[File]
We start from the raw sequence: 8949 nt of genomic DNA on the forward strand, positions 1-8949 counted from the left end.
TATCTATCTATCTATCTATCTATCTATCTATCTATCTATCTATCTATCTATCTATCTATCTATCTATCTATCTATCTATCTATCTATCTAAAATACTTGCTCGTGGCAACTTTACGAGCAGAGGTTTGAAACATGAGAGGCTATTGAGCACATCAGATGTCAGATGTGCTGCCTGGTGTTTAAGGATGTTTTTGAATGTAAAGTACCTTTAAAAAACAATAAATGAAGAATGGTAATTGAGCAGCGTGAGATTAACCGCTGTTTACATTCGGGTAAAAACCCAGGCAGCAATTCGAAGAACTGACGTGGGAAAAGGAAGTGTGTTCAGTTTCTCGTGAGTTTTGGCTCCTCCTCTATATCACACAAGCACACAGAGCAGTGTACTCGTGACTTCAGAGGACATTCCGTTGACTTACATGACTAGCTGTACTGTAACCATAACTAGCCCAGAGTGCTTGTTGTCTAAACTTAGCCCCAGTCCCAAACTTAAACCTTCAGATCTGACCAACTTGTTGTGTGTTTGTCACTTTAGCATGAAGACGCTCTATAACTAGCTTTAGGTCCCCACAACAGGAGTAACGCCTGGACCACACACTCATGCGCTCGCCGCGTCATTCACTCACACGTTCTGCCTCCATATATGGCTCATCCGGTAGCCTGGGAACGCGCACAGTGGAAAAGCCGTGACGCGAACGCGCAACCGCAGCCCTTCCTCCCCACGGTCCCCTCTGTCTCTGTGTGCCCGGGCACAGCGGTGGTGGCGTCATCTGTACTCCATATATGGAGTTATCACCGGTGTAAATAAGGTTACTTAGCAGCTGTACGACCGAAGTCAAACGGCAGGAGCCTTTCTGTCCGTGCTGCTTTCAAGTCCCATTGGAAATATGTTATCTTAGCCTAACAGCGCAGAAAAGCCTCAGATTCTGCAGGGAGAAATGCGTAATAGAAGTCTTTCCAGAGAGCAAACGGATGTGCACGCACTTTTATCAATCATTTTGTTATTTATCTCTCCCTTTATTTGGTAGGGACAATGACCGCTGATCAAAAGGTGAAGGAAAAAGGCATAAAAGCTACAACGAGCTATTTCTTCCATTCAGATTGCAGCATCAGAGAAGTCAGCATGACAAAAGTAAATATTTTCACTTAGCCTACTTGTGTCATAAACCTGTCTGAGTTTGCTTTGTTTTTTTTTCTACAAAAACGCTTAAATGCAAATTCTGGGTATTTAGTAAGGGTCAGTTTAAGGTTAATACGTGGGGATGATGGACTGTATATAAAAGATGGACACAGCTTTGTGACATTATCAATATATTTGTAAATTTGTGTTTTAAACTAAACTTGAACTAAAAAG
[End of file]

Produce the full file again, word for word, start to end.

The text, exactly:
We start from the raw sequence: 8949 nt of genomic DNA on the forward strand, positions 1-8949 counted from the left end.
TATCTATCTATCTATCTATCTATCTATCTATCTATCTATCTATCTATCTATCTATCTATCTATCTATCTATCTATCTATCTATCTATCTAAAATACTTGCTCGTGGCAACTTTACGAGCAGAGGTTTGAAACATGAGAGGCTATTGAGCACATCAGATGTCAGATGTGCTGCCTGGTGTTTAAGGATGTTTTTGAATGTAAAGTACCTTTAAAAAACAATAAATGAAGAATGGTAATTGAGCAGCGTGAGATTAACCGCTGTTTACATTCGGGTAAAAACCCAGGCAGCAATTCGAAGAACTGACGTGGGAAAAGGAAGTGTGTTCAGTTTCTCGTGAGTTTTGGCTCCTCCTCTATATCACACAAGCACACAGAGCAGTGTACTCGTGACTTCAGAGGACATTCCGTTGACTTACATGACTAGCTGTACTGTAACCATAACTAGCCCAGAGTGCTTGTTGTCTAAACTTAGCCCCAGTCCCAAACTTAAACCTTCAGATCTGACCAACTTGTTGTGTGTTTGTCACTTTAGCATGAAGACGCTCTATAACTAGCTTTAGGTCCCCACAACAGGAGTAACGCCTGGACCACACACTCATGCGCTCGCCGCGTCATTCACTCACACGTTCTGCCTCCATATATGGCTCATCCGGTAGCCTGGGAACGCGCACAGTGGAAAAGCCGTGACGCGAACGCGCAACCGCAGCCCTTCCTCCCCACGGTCCCCTCTGTCTCTGTGTGCCCGGGCACAGCGGTGGTGGCGTCATCTGTACTCCATATATGGAGTTATCACCGGTGTAAATAAGGTTACTTAGCAGCTGTACGACCGAAGTCAAACGGCAGGAGCCTTTCTGTCCGTGCTGCTTTCAAGTCCCATTGGAAATATGTTATCTTAGCCTAACAGCGCAGAAAAGCCTCAGATTCTGCAGGGAGAAATGCGTAATAGAAGTCTTTCCAGAGAGCAAACGGATGTGCACGCACTTTTATCAATCATTTTGTTATTTATCTCTCCCTTTATTTGGTAGGGACAATGACCGCTGATCAAAAGGTGAAGGAAAAAGGCATAAAAGCTACAACGAGCTATTTCTTCCATTCAGATTGCAGCATCAGAGAAGTCAGCATGACAAAAGTAAATATTTTCACTTAGCCTACTTGTGTCATAAACCTGTCTGAGTTTGCTTTGTTTTTTTTTCTACAAAAACGCTTAAATGCAAATTCTGGGTATTTAGTAAGGGTCAGTTTAAGGTTAATACGTGGGGATGATGGACTGTATATAAAAGATGGACACAGCTTTGTGACATTATCAATATATTTGTAAATTTGTGTTTTAAACTAAACTTGAACTAAAAAG